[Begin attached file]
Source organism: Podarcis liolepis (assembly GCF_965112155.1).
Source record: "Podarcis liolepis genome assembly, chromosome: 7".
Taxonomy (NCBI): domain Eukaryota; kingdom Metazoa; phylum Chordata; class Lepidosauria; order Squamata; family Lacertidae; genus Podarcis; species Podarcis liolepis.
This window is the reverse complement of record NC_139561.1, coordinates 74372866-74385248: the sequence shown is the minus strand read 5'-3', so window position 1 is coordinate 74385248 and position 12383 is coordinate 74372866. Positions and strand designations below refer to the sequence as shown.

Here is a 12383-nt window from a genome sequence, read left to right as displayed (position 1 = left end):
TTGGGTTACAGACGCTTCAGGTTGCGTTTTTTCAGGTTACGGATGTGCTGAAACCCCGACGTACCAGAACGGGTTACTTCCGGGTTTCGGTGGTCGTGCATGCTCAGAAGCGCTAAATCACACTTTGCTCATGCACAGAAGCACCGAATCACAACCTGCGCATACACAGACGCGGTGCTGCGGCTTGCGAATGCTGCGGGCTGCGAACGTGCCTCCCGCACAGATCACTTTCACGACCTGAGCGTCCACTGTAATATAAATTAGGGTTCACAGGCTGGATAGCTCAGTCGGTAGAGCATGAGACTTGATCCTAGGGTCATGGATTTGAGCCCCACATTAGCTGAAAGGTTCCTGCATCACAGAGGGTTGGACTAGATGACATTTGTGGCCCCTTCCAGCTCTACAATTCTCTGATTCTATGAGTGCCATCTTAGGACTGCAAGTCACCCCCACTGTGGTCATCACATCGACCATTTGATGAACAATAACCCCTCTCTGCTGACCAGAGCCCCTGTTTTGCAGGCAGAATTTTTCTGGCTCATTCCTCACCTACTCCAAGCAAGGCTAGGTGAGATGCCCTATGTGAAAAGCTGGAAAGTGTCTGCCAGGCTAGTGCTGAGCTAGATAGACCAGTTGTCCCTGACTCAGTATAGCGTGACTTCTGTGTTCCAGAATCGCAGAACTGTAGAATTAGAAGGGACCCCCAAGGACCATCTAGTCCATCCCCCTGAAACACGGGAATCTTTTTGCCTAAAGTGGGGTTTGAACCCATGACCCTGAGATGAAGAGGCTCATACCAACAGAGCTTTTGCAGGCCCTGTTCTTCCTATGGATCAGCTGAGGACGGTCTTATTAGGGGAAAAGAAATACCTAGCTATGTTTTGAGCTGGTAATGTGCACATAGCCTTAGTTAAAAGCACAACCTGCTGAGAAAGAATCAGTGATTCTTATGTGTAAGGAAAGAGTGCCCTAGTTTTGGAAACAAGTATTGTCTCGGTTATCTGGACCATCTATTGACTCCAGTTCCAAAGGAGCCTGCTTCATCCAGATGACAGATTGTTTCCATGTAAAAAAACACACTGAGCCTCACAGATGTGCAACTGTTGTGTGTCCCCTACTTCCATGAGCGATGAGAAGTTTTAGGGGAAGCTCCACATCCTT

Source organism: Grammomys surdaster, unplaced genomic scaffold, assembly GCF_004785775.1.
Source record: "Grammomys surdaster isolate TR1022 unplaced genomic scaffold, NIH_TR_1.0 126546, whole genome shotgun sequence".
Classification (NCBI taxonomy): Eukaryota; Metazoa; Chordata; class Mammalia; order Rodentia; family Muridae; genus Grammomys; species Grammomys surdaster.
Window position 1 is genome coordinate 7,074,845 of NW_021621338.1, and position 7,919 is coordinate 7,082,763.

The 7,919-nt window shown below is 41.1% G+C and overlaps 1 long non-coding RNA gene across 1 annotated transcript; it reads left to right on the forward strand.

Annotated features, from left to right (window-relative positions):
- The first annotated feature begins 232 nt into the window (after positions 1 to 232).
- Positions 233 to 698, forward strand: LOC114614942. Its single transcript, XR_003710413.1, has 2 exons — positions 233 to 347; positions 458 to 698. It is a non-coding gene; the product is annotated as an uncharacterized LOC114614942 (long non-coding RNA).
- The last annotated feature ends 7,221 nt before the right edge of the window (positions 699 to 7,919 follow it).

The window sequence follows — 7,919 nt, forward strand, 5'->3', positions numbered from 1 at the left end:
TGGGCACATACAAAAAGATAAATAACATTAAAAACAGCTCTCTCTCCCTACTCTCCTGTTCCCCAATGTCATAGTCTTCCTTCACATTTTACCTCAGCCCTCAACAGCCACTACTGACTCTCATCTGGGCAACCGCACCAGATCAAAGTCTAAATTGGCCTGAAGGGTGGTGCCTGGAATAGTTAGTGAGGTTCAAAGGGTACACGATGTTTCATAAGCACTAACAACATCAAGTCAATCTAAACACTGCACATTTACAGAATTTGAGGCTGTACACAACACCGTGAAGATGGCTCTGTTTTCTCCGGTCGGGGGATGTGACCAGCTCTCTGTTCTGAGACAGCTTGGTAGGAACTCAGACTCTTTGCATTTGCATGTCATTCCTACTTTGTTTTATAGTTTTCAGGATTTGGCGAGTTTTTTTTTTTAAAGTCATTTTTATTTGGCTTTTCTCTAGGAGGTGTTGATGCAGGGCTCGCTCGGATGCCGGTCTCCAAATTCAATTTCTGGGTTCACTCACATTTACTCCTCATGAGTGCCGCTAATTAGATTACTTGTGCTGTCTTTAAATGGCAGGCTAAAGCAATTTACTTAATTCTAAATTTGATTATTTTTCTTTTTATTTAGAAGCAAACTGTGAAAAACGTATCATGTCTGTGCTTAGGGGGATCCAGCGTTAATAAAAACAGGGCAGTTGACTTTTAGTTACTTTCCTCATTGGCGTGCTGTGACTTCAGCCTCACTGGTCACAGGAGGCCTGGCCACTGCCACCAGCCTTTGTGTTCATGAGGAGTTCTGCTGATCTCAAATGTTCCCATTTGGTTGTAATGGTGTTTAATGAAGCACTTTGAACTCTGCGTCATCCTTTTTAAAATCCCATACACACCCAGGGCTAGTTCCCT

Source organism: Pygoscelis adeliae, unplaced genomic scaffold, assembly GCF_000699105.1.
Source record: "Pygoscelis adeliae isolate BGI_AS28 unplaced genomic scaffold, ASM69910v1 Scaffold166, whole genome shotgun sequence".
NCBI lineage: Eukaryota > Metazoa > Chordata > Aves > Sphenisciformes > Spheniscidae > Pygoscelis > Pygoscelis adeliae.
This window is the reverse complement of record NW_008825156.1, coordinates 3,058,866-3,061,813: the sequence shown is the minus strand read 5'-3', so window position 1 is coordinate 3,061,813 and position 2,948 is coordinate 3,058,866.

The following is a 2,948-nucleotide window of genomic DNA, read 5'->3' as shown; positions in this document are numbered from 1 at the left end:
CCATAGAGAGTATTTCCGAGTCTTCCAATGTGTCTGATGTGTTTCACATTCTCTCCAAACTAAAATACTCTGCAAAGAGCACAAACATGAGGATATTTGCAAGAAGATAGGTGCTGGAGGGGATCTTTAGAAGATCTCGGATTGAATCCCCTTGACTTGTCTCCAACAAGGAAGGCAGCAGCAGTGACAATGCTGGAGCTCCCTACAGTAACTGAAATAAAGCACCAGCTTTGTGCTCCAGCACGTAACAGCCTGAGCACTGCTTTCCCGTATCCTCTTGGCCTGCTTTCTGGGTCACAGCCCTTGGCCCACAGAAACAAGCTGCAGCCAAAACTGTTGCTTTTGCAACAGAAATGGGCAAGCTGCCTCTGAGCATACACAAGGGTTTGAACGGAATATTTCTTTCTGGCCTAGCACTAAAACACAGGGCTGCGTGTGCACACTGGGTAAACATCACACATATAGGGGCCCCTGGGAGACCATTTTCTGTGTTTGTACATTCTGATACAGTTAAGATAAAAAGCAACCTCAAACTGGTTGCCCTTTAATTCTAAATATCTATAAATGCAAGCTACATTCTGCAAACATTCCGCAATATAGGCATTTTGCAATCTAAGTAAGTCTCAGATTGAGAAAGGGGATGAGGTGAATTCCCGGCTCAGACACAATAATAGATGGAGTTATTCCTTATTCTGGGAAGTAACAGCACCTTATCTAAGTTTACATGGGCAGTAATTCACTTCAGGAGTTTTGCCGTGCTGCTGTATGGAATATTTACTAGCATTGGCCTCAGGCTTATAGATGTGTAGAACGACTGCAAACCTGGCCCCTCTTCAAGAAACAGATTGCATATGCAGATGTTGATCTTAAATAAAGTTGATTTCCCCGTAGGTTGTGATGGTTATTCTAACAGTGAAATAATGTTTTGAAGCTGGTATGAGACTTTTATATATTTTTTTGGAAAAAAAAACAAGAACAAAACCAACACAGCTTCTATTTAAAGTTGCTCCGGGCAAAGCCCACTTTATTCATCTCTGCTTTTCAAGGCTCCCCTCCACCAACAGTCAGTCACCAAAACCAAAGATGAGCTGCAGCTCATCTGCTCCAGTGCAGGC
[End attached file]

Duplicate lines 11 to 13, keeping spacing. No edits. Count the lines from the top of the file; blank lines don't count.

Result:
The 7,919-nt window shown below is 41.1% G+C and overlaps 1 long non-coding RNA gene across 1 annotated transcript; it reads left to right on the forward strand.

Annotated features, from left to right (window-relative positions):
- The first annotated feature begins 232 nt into the window (after positions 1 to 232).